>The Difference Between an MOT Test and a Service
The Difference Between an MOT Test and a Service
With an array of different terms and levels of car servicing it can sometimes be confusing to navigate, but doing so correctly means you’ll stay on the right side of the law as well as increase your car's value and life expectancy.
What Is The Difference Between An MOT And A Service?
An MOT test is to ascertain the roadworthiness of your car, checking crucial safety and control features like tyres, brakes, suspension and steering. Servicing is undertaken to prolong the life of the engine and other components.
Whilst different, there are some crossover points between MOT testing and servicing, as a full service will often involve checking tyres, brakes, and other components. This could help avoid your car failing an MOT.
What is an MOT?
An MOT test is a government-regulated inspection that all vehicles within an age bracket have to pass, in order to be driven on public roads. It is most commonly conducted at a local independent garage or main dealer.
What does MOT stand for?
The Ministry Of Transport is a body first created in 1960, to bring more regulation and structured guidance on the roadworthiness of private vehicles. The MOT test is a vehicle assessment conducted by a garage approved by the MOT’s guidelines.
What does an MOT consist of?
MOT tests are quite comprehensive. The main aim of the test is to grade the safety and roadworthiness of your vehicle, so the engine and gearbox (other than safety issues such as oil leaks) are not inspected.
Important areas of the test are suspension components, and structural sections such as the chassis, brakes and tyres. The MOT also includes an emissions test. You can see the full MOT testing criteria on the government website.
Is an MOT a legal requirement?
Yes. If your car is more than 3 years old, but less than 40, you need an MOT by law. Driving without an MOT will invalidate your insurance and land you with a hefty fine, of up to £1,000.
How long does an MOT certificate last?
An MOT lasts for one year, and once the MOT certificate has run out, it’s illegal to drive or even park your car on a public road. If kept off-road for any period of time it should be registered as SORN.
It's possible to extend this period if you get your car tested one month before your current MOT is due, giving you a 13-month validity period. This is also advisable as it gives you more time to fix any issues raised.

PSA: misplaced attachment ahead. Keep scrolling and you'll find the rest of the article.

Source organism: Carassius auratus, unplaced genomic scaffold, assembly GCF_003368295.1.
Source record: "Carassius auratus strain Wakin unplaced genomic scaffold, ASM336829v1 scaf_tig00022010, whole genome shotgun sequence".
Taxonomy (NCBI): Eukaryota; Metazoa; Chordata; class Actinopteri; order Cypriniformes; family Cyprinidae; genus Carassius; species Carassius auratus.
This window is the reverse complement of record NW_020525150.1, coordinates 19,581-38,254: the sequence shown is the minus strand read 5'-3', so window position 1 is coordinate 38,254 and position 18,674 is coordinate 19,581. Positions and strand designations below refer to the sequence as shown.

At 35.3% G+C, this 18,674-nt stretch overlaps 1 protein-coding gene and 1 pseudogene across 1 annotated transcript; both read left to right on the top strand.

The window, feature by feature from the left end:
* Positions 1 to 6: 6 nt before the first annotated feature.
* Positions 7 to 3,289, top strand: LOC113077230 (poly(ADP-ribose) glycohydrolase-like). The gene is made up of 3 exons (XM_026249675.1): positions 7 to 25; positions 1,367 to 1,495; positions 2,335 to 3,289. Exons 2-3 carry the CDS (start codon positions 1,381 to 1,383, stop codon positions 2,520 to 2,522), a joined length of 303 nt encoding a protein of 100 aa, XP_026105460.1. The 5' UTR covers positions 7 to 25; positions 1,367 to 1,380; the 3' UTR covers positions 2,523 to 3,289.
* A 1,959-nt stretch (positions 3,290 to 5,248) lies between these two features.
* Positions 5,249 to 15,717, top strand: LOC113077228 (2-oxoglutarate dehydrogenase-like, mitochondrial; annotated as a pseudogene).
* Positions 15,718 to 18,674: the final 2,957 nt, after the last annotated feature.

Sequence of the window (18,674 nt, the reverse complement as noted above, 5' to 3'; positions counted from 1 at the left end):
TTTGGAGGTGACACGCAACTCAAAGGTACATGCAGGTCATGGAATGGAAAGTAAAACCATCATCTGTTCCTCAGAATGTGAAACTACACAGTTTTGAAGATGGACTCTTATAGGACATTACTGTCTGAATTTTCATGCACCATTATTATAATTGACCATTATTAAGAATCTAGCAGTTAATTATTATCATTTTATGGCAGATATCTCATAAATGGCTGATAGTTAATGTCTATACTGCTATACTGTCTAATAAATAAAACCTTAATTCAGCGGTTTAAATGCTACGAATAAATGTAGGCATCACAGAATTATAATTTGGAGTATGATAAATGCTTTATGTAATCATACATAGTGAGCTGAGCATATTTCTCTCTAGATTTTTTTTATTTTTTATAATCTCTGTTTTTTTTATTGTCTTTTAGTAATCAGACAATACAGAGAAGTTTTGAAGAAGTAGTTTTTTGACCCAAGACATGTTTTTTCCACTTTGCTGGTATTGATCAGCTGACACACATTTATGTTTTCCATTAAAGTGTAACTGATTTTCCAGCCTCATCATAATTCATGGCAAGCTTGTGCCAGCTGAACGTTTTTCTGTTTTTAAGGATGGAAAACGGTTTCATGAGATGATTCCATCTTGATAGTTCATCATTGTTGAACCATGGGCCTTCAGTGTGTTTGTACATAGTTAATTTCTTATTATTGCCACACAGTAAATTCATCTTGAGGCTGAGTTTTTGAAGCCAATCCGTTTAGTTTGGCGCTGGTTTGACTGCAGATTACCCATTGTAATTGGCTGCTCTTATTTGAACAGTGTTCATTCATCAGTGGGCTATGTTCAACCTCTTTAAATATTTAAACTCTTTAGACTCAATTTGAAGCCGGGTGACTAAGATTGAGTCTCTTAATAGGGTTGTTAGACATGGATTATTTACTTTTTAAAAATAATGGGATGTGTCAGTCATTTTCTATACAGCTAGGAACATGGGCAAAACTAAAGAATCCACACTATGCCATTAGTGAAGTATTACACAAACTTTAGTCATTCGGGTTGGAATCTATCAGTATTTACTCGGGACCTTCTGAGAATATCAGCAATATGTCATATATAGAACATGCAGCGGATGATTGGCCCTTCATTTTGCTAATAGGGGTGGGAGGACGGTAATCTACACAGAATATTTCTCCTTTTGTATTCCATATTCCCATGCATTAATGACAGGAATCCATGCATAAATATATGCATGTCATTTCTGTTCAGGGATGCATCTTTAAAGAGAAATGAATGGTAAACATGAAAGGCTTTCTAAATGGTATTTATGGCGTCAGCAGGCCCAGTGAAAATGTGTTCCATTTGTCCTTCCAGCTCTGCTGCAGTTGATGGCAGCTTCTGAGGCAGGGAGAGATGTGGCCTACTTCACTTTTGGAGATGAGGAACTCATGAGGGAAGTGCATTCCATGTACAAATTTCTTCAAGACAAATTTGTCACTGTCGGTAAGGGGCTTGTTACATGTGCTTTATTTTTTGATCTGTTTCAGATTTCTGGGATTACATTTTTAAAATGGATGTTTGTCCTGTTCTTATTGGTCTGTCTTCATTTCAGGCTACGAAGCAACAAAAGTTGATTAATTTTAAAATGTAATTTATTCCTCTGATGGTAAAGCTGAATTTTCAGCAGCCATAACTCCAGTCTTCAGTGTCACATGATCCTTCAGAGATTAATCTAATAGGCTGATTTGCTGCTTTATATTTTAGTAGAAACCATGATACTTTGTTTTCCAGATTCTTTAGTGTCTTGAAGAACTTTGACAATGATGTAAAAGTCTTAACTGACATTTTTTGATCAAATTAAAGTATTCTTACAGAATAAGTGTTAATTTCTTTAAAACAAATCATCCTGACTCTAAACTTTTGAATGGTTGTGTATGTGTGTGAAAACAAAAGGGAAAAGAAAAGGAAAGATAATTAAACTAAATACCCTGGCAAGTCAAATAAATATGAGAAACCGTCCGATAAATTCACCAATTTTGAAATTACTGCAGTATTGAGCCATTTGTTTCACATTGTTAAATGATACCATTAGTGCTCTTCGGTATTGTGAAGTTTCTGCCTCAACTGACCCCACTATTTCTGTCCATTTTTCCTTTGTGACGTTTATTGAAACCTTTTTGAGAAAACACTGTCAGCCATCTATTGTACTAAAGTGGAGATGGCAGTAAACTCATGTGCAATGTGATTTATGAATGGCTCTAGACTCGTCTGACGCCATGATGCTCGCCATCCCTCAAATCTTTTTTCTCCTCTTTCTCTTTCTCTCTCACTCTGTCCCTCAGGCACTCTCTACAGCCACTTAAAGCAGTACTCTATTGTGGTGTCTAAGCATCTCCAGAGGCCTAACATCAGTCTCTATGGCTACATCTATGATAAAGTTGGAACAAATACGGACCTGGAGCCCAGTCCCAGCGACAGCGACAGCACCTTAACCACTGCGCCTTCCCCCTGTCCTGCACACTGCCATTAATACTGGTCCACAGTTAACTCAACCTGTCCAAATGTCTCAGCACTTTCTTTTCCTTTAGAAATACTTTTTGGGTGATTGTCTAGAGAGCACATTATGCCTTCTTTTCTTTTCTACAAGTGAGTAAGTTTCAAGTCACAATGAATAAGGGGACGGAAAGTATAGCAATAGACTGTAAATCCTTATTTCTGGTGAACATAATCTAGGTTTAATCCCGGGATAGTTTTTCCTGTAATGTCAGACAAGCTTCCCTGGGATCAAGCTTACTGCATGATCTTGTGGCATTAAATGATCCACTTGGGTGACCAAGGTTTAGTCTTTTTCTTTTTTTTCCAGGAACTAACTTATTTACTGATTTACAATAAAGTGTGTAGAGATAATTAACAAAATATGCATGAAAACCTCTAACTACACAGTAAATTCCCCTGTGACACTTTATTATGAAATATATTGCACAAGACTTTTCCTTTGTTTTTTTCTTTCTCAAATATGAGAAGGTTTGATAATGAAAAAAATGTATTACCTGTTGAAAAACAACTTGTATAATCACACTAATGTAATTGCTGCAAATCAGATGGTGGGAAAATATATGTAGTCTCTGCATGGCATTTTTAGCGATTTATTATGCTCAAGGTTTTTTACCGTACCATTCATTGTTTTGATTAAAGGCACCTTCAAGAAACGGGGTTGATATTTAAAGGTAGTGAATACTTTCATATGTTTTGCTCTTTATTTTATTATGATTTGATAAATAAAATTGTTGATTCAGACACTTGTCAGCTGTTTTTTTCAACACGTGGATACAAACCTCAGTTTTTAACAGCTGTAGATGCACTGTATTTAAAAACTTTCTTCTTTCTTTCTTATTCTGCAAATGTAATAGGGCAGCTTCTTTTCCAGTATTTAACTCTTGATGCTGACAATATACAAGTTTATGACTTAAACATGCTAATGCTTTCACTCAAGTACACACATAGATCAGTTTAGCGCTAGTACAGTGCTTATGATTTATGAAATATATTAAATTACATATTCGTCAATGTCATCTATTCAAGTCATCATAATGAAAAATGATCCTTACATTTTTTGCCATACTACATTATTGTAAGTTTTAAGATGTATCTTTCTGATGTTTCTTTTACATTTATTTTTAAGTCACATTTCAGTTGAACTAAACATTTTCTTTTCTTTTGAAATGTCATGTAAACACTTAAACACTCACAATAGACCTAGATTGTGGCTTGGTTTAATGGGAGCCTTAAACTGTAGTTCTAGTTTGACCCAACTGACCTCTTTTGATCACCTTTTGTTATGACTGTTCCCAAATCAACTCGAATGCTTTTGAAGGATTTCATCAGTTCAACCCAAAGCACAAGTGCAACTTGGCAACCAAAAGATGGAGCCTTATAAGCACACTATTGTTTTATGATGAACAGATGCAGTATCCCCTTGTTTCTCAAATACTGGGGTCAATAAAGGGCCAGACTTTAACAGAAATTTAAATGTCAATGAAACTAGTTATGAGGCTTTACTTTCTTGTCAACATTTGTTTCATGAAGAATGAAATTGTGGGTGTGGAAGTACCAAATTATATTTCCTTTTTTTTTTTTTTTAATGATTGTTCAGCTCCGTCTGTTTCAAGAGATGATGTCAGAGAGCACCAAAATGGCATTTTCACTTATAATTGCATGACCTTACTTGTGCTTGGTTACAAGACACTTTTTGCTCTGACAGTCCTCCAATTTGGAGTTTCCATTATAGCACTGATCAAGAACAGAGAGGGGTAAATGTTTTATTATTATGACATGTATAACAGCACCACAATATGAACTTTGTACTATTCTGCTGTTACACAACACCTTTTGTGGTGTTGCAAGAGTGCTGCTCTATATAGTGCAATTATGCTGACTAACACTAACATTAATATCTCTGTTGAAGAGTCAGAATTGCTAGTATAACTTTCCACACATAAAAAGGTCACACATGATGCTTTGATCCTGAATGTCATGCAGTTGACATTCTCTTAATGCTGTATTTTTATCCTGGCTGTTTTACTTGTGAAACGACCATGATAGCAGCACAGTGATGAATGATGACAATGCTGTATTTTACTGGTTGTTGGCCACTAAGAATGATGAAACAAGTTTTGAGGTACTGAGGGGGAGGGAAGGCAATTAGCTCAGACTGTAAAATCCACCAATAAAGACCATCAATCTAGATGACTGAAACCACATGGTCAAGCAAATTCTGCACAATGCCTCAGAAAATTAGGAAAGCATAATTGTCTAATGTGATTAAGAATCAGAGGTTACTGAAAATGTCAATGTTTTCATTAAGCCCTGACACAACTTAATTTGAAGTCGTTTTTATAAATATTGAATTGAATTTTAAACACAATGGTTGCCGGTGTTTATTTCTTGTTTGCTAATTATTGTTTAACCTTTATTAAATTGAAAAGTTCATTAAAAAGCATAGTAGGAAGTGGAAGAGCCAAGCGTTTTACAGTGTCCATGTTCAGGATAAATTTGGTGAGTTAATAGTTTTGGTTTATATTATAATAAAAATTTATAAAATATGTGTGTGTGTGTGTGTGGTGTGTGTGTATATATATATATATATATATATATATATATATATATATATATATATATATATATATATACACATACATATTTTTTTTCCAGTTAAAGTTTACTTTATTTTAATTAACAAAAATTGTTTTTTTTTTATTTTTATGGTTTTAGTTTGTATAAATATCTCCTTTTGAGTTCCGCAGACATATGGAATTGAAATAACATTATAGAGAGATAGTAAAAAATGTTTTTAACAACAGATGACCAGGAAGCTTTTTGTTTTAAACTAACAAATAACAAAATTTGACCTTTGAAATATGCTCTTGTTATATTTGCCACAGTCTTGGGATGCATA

What is a service?
Cars have many complex mechanisms and systems, and to keep these working correctly, routine maintenance needs to be completed, including the changing of filters and other consumable parts, these are done at set intervals, commonly referred to as service intervals.
There are different levels of servicing, from half services through to full services, the difference being the parts that are changed.
What does a service include?
Servicing generally includes the following steps, some may only be included in a full service whilst others are carried out at every stage.
- Oil and oil filter
- Air filter
- Cabin/pollen filter
- Spark plugs
- Fuel filter
- Coolant flush
- Air conditioning flush
- Gearbox oil and filter
- Cambelt change or cam chain adjustment
- Tyre rotation
- Differential oil
Whilst this is a long list, there may still be other areas that need regular maintenance on your particular car, so it’s always best to check the manual for exact servicing guidelines.
Is servicing a legal requirement?
Whilst not highly recommended, there is no legal requirement to have your car serviced regularly.
There are laws that state your car should be roadworthy, but it is very unlikely that any service items will interfere with the roadworthiness of your car - at least not in the short term!
Should I get my car serviced?
There are many benefits to servicing your car, in almost all cases it’s cheaper to pay for regular service from a garage than to wait for issues to arise on their own.
Servicing can also identify possible problems that may cause an MOT fail, allowing you time in advance to plan the repair work if necessary, without the car being off the road.
For more information on servicing check out this article here.
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